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The Scientific World Journal
Volume 2014, Article ID 748490, 10 pages
http://dx.doi.org/10.1155/2014/748490
Research Article

Richness and Cover of Nontimber Economic Plants along Altitude in Temperate Himalayan Forest-Use Types

1Department of Botany, Kohat University of Science and Technology, Kohat 26000, Pakistan
2Riyadh Community College, King Saud University, Riyadh 11437, Saudi Arabia
3Biomedical Engineering Department, Faculty of Engineering, Helwan University, Helwan 11792, Egypt
4World Wide Fund for Nature, Peshawar 25000, Pakistan
5Department of Chemistry, Government College Ara Khel, FR Kohat, Khyber Pakhtunkhwa 26000, Pakistan

Received 16 March 2014; Revised 23 May 2014; Accepted 24 May 2014; Published 16 June 2014

Academic Editor: Hai Ren

Copyright © 2014 Akash Tariq et al. This is an open access article distributed under the Creative Commons Attribution License, which permits unrestricted use, distribution, and reproduction in any medium, provided the original work is properly cited.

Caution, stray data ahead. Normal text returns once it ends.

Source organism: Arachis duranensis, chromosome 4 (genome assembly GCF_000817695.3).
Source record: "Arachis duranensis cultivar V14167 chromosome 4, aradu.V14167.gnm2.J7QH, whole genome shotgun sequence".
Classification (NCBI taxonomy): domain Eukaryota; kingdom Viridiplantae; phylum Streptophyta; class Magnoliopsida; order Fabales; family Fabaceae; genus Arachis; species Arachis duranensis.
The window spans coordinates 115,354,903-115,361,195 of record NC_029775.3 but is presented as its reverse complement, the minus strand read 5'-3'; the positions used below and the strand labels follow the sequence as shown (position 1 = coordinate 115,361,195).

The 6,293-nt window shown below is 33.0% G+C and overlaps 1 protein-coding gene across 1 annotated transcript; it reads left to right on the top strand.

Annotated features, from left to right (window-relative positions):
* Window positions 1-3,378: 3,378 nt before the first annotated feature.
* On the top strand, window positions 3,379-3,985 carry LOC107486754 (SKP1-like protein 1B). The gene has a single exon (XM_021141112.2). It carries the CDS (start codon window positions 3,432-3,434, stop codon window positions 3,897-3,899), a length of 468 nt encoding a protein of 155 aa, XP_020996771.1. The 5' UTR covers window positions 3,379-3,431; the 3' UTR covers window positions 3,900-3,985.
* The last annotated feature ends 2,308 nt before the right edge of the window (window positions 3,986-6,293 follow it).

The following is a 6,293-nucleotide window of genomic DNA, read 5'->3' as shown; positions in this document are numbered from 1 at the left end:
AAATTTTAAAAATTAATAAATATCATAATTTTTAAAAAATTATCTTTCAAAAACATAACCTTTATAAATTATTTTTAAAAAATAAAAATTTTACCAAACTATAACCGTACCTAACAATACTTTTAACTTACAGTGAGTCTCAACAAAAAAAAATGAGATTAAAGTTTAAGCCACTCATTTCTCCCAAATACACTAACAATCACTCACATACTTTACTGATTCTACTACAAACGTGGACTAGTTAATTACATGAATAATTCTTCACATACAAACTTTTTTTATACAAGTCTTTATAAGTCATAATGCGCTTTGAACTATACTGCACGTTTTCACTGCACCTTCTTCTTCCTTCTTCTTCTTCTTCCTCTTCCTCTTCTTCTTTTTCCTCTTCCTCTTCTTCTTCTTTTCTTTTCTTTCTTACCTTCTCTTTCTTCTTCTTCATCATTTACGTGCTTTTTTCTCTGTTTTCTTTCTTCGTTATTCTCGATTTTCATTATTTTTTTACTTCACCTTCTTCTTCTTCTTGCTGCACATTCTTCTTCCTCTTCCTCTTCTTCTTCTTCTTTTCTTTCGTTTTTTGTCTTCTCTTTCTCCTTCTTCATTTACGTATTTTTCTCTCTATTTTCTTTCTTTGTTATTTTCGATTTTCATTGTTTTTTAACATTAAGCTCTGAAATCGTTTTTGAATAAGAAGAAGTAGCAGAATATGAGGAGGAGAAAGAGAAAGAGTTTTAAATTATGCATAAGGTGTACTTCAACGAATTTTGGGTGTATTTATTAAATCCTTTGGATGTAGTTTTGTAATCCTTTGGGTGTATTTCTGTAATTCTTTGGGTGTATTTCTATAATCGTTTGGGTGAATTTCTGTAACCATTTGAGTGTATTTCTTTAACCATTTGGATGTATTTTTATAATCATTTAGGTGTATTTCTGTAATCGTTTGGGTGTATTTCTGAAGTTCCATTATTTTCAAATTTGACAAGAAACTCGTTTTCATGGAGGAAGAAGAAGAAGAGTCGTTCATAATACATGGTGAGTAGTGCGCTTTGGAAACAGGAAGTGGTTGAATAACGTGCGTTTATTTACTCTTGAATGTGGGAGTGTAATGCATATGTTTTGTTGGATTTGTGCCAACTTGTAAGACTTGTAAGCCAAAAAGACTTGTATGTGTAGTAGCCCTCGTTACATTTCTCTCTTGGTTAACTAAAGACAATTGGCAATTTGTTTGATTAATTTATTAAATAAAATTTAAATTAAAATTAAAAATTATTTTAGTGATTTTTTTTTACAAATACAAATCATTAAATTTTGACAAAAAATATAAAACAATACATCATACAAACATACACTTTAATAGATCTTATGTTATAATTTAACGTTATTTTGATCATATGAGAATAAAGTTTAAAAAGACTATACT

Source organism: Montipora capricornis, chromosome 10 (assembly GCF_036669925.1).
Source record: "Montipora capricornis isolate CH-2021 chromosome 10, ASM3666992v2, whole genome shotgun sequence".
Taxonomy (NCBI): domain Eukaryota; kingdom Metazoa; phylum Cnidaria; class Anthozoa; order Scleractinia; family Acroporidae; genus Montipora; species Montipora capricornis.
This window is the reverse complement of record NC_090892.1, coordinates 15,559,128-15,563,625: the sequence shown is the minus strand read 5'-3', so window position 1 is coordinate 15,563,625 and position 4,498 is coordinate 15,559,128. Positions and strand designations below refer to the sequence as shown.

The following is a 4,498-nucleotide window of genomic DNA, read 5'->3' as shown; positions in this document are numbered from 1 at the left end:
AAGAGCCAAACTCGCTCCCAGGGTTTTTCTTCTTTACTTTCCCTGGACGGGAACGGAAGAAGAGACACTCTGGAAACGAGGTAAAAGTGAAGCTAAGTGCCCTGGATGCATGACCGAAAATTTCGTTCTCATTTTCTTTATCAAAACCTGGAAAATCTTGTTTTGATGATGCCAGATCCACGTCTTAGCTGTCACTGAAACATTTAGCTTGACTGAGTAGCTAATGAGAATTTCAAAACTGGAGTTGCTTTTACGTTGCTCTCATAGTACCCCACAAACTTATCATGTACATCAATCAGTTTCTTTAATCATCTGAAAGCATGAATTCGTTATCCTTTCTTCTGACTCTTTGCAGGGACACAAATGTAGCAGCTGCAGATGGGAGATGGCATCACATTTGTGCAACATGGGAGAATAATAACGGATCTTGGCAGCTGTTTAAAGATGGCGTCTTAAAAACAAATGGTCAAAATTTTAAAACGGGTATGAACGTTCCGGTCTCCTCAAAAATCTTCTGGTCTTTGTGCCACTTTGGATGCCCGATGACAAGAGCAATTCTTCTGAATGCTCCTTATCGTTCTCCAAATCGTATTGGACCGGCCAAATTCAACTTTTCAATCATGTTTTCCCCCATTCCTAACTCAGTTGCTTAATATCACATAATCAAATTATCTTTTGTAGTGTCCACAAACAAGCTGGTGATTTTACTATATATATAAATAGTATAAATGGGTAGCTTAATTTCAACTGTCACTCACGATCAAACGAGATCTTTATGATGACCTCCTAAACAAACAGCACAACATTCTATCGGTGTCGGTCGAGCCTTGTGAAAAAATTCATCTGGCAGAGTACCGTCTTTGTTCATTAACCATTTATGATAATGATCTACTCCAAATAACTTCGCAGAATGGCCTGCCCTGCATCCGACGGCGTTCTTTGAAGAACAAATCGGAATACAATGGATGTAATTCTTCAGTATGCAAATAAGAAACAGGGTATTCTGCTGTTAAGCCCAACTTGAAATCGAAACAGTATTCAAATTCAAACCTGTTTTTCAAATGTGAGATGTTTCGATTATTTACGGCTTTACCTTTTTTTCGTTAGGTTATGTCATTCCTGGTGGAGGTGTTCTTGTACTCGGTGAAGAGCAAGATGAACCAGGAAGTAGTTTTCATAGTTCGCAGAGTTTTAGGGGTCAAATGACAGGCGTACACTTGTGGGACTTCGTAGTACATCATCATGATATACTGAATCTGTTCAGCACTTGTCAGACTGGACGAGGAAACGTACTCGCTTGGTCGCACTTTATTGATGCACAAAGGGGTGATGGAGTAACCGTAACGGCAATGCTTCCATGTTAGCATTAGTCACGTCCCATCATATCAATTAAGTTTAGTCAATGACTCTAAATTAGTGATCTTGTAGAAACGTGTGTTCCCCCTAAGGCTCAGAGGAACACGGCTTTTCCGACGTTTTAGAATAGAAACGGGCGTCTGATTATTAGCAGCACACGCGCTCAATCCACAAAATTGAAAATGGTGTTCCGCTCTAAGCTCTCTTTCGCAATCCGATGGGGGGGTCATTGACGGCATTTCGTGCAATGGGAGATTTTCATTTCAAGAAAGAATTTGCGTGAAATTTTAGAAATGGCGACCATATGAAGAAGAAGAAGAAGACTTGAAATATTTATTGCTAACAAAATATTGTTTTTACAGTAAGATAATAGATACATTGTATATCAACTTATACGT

Abstract

Pakistani Himalaya stretches over a wide range of altitudinal gradients and supports high diversity of medicinal plants that are an important source for rural livelihood. Altitudinal effects on ground vegetation have already been indicated but ground vegetation is also under severe threat of grazing and over collection. The present study investigated the effect of altitude on medicinal plants abundance in both old-growth and derived woodland forests. Each of the five line transects was selected in old-growth and derived woodland forests. Each line transect consisted of four plots distributed at four altitudinal levels (2200, 2300, 2400, and 2500 m asl). Species richness under derived woodland had shown strong negative correlation (r=-0.95) with altitude while it was found to be nonsignificant under old-growth. Cover of most of the species such as Veronica laxa (r=-0.95, P0.05) had shown significant negative correlation with altitude under derived woodland. Cover abundance of some species like Valeriana jatamansi and Viola canescens has also shown significant negative correlation under old-growth forest. Derived woodland can decrease the cover abundance of valuable medicinal plants towards extension at higher altitudes. Thus, protection of the derived woodland could serve as a tool for the improvement of rural livelihood and ecological restoration.